On January 29, 2017, I stared at myself in the mirror in my bedroom, the one that hangs on the wall to the right of the bed. I stood in my underwear, a foot away from the glass, opening and closing my left eye. My optometrist appointment was the next day, and I had decided to do a final experiment before going to sleep that night – after all, I’d probably made the whole thing up, hypochondriac that I was, and I wanted to be sure the problem was even worth bringing up to a physician.
Left eyelid open: I can see my whole face. Left eyelid closed: I’m missing a nose. Open: all there. Closed: blank in the middle.
My husband looked up from the comic book he’d been reading and studied me.
“Part of my face disappears when I do this,” I said.
“Hm,” he said, turning back to his book.
“I’m not making it up – it looks like a little cloud settled in the center of my vision, and it follows me wherever I’m focusing,” I said.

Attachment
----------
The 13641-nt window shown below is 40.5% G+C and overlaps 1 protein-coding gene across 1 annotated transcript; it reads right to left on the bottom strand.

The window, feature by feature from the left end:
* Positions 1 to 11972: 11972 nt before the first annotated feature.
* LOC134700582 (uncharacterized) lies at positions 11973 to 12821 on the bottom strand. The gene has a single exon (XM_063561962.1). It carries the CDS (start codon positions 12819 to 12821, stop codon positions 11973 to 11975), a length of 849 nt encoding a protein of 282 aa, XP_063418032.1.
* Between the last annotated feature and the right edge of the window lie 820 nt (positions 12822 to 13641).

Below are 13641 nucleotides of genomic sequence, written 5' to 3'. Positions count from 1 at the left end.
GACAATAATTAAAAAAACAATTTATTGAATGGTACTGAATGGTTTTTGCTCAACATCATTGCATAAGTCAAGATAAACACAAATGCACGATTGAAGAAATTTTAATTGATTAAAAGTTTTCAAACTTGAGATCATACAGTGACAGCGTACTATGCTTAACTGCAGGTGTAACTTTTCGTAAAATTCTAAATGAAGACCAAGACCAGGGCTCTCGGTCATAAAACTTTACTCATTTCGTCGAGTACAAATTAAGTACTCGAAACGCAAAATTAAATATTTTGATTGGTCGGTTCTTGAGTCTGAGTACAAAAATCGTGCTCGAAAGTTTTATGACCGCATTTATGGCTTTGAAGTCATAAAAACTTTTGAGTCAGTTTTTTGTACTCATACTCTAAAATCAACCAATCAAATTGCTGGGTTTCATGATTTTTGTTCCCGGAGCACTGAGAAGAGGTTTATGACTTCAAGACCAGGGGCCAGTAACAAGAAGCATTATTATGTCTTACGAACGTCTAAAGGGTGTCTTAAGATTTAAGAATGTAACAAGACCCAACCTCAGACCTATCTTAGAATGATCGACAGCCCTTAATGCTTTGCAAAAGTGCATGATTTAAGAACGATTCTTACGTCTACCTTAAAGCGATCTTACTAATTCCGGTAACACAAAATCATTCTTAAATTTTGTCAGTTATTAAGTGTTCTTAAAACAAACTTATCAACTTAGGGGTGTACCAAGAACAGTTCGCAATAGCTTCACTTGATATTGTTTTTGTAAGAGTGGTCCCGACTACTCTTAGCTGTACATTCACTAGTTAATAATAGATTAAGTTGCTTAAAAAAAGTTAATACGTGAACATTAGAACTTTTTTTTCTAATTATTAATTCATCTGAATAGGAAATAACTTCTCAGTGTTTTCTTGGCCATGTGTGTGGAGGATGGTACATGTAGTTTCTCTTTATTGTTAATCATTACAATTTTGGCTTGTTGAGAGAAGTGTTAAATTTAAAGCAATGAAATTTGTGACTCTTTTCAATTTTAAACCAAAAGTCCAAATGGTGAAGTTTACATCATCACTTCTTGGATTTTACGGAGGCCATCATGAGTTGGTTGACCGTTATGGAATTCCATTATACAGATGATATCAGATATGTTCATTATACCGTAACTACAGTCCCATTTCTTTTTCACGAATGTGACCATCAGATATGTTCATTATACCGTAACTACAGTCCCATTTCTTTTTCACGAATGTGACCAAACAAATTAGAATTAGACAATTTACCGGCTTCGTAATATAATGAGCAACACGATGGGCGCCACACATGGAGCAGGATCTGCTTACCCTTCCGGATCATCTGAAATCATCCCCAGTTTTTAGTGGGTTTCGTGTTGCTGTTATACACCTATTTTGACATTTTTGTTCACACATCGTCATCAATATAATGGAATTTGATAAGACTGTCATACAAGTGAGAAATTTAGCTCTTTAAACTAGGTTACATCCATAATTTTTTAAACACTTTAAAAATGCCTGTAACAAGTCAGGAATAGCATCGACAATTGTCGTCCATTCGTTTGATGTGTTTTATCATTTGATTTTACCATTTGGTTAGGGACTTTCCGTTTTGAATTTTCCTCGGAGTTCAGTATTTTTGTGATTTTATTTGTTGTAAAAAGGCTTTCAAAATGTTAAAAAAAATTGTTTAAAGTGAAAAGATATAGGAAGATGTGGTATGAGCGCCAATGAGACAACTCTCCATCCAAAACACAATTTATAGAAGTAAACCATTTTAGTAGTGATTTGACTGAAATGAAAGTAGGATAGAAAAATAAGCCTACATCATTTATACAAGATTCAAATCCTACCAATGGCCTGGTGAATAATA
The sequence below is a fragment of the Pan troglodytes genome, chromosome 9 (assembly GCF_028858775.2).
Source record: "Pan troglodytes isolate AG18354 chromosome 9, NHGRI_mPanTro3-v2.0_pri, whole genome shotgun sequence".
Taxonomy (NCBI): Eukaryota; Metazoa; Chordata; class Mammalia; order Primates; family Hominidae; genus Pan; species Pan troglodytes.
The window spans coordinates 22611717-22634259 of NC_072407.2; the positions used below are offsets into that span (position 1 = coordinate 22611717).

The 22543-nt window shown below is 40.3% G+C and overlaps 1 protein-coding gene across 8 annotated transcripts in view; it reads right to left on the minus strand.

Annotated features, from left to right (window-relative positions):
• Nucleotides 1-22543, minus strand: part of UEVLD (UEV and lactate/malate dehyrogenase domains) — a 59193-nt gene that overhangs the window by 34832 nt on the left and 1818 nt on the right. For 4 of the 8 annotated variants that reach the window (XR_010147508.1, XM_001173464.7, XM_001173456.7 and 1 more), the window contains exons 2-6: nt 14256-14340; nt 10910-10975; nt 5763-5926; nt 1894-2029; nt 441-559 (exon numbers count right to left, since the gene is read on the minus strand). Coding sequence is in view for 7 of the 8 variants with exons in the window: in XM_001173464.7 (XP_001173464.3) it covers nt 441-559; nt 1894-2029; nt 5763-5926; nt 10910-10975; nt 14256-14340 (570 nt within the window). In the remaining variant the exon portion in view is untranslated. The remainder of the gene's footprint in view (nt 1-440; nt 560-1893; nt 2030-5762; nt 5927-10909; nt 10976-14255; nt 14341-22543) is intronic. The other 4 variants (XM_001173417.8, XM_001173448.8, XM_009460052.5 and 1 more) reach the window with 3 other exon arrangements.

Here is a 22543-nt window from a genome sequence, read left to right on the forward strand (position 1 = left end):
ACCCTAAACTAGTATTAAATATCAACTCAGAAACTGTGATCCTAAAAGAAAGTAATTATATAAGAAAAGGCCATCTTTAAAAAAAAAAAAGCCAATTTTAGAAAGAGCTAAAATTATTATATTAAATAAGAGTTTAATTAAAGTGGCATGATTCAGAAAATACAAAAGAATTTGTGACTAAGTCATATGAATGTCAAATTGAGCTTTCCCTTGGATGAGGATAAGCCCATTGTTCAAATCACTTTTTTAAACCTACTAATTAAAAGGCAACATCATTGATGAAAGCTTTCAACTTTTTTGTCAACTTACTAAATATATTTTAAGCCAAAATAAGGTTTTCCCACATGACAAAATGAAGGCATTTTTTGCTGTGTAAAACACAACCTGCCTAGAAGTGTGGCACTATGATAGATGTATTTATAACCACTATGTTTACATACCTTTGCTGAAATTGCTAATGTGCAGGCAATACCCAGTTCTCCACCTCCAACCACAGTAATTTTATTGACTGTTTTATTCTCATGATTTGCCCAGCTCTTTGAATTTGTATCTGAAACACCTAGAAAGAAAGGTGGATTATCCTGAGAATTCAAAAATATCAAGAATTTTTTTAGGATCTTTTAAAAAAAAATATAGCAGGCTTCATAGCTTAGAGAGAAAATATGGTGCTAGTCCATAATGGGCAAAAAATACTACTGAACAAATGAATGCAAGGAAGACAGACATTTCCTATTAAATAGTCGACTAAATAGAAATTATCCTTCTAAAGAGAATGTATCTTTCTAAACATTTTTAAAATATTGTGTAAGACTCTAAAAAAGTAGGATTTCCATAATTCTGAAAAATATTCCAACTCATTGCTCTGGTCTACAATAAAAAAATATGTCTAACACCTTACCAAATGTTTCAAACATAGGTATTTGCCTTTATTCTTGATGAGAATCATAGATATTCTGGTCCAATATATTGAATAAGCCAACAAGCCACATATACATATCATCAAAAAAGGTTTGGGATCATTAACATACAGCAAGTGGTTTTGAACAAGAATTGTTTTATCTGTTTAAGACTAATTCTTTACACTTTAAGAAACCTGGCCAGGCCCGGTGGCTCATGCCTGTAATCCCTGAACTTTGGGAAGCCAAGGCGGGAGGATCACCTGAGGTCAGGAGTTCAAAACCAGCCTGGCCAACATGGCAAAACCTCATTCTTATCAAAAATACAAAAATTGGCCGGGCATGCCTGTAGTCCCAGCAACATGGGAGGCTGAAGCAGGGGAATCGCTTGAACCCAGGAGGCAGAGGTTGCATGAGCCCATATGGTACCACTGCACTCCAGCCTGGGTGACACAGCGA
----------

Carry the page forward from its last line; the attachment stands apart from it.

He looked up as I continued, “And I can’t see any light through it. Seriously, if I shut my left eye, I can’t see the words in a book – I can only see what’s around them. And today, I was testing it while driving…” he raises his eyebrows at me… “and I couldn’t read the street signs at all – I couldn’t even see the traffic lights through the cloud in that eye.”
He continued staring at me, quiet.
“Well, what do you think?” I said.
He said, “I just feel sad for you if that’s what you can see. And kind of scared.”
“Thanks,” I said. “Me too.”
This post is part of my “Through A Mirror Dimly” series about a health issue I’ve been experiencing. Read the first post in the series.